15. #75
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    Quote Originally Posted by Dogwood View Post
    With this yrs snowpack levels it's going to take more than a couple of wks of warmer weather before a PCTer sees pay dirt in more places than was common over the past several lower snowfall yrs. As said it's not just the Sierra that a NOBO or flip flopper PCTer can/will see snow travel this yr. Good yr to start a NOBO late with the intent to hit the TH ready to crush it.
    The Sierra snow pack also has a higher than normal water content. More like Sierra sludge than cement. Spring melt, re-freeze, melt cycles will take longer.

    As CA nears the end of the drought, all this bonus water will flow to the ocean sans any new reservoirs. Seven years from now, they'll be bitch'in that they need more share from the Colorado basin.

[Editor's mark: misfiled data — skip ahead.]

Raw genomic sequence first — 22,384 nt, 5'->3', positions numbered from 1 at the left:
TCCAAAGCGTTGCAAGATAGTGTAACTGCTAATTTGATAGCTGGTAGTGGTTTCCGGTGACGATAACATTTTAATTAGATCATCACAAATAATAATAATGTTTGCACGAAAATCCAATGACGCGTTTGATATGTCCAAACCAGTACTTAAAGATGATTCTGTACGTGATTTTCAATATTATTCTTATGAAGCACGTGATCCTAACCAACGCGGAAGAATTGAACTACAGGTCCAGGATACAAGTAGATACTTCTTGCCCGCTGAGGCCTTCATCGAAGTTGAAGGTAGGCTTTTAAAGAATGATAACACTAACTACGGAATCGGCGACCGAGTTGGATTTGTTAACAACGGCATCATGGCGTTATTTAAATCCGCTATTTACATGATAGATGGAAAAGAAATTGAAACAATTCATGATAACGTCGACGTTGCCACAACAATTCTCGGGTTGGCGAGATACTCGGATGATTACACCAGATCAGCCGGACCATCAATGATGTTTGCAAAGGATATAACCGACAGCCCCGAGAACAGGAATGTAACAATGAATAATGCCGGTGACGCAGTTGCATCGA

16. #76
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    snow o phobes

    CO banana belt

    feel like we're getting CO insider talk

  17. #77

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    Costa Rica should be a low snow year this year. I think they allow people to walk around there too..... If you want to play it even safer go to the Alps. Those guys never get any snow.

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  19. #79
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    The top two posters have great perspectives, each for their own expectations. A very nice contrast of valid, but different approaches.

    Expectations are very important. Having them balance with reality, our skills, and fitness is crucial.


    OK, First, Trail conditions from Tahoe to Whitney. I track all the High Sierra watersheds H2O pages, and list the real-time snow depth and temp reporting stations within them over the Winter and Spring of 2017 here:

    https://tahoetowhitney.com/2017-high...alendar.html#4


    Find the latest snow status and temps, or links to them above.


    Scroll up to see the local progress of Winter into Spring.



    Second, what does that information mean as of April 1?

    I cover current and upcoming conditions here: